The contamination of soil and water by medicine and multi-resistant bacteria is a universal problem that has many different sources and society is exposed to this contamination in many different ways. Therefore, solutions directed at the entire lifecycle of these substances are needed.

MEDUWA Stakeholders and Partners Meeting, 06 March 2018

On Tuesday this week, the MEDUWA Vecht(e) project brought, for the first time, Dutch and German stakeholders from local and regional government agencies and NGOs concerned with human and environmental health together with project partners. The meeting that took place in Osnabrück was hosted by the lead organization of this innovation project, Osnabrück University.

The meeting was opened by Bianca Müllmann, MEDUWA project manager, and Dorothea Altenhofen of the Lower Saxony Water Management, Coastal Defence and Nature Conservation. In her capacity as Operations Manager of the NLWKN office in Meppen concerned with cross-boundary environmental issues, Ms. Altenhofen stressed the important role that she and the other stakeholders have in providing advice, data, and contacts for the project as well as identifying marketing possibilities.

The three-year project, financed by EU INTERREG Deutschland-Nederland Programme, is developing innovative approaches to reducing emissions of human and veterinary pharmaceuticals and multi-resistant bacteria. At the same time, these innovations, once on the market, will support the regional economy. The solutions under development focus on the full lifecycle of pharmaceuticals from source to sink. Examples of the innovations include monitoring systems for water and animals, filtration and oxidation technologies, antibiotics replacements from plant sources, medicines derived from plant and animal enzymes, and an online tool for visualising changes in the watershed.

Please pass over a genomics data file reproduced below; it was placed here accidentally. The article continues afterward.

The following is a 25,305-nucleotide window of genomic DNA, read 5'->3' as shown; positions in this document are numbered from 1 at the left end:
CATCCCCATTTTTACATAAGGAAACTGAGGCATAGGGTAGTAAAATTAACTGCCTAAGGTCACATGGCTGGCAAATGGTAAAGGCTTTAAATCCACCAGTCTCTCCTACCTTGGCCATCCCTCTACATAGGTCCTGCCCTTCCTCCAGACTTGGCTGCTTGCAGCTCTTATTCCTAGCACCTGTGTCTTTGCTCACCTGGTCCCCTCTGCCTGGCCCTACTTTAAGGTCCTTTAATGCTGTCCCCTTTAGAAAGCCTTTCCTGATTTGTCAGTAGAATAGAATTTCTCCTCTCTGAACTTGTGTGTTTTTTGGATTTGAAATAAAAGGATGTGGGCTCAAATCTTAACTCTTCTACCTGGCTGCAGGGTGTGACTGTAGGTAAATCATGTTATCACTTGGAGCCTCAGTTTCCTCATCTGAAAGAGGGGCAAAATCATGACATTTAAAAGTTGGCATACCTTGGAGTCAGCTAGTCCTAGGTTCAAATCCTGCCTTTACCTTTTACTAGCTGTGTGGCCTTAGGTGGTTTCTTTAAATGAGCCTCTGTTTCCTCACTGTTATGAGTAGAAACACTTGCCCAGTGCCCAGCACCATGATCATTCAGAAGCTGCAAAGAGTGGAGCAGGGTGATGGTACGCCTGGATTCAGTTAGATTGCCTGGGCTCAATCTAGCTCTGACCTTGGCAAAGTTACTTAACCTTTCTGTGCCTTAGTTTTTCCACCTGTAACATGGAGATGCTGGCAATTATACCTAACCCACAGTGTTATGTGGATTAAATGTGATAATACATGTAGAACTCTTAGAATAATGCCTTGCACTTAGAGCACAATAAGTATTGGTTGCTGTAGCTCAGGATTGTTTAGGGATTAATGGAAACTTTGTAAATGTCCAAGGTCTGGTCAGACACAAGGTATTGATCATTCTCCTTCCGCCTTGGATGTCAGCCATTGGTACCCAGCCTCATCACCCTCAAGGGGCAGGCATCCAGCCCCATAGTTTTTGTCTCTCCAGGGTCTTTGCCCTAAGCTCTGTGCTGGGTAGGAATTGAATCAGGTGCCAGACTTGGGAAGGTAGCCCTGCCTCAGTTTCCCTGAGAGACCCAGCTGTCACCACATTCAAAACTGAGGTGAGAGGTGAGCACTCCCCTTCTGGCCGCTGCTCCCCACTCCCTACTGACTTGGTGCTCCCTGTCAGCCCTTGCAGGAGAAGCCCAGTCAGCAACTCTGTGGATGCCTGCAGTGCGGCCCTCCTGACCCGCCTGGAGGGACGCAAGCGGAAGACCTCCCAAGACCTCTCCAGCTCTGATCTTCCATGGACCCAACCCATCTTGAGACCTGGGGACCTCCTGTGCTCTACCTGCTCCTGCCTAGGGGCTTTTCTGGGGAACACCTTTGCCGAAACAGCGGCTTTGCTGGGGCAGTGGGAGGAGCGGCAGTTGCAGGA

The visualisation tool, known as the Watershed Information System (WIS), will, for example, be openly accessible and allows users to identify hotspots in the river with the support of the Geo-referenced Regional Environmental Assessment Tool for European Rivers (GREAT-ER) model. Users can also compare the spread of substances resulting from various measures under different hydrological or climatic conditions. Another tool within the WIS, the grey water footprint, will make it possible for users to calculate and compare the contamination of water stemming from major sources such as hospitals, homes, farms and individual farm products like meat and dairy.

The project, which ends in 2020, operates as a type of incubator for the companies and organisations developing these products and approaches. It thus provides them with a head start in developing and launching their products on the market. With the support of the EU and the research institutes involved, it is possible to make some ground-breaking progress in tackling this complex challenge. The project also serves to demonstrate that the reduction of contamination is only possible through close collaboration among different sectors of society.

For more information contact:
Ms. Bianca Müllmann
Institute of Environmental Systems Research
Osnabrück  University
Tel. +49 541 969 3278

Email: bmuellmann[at]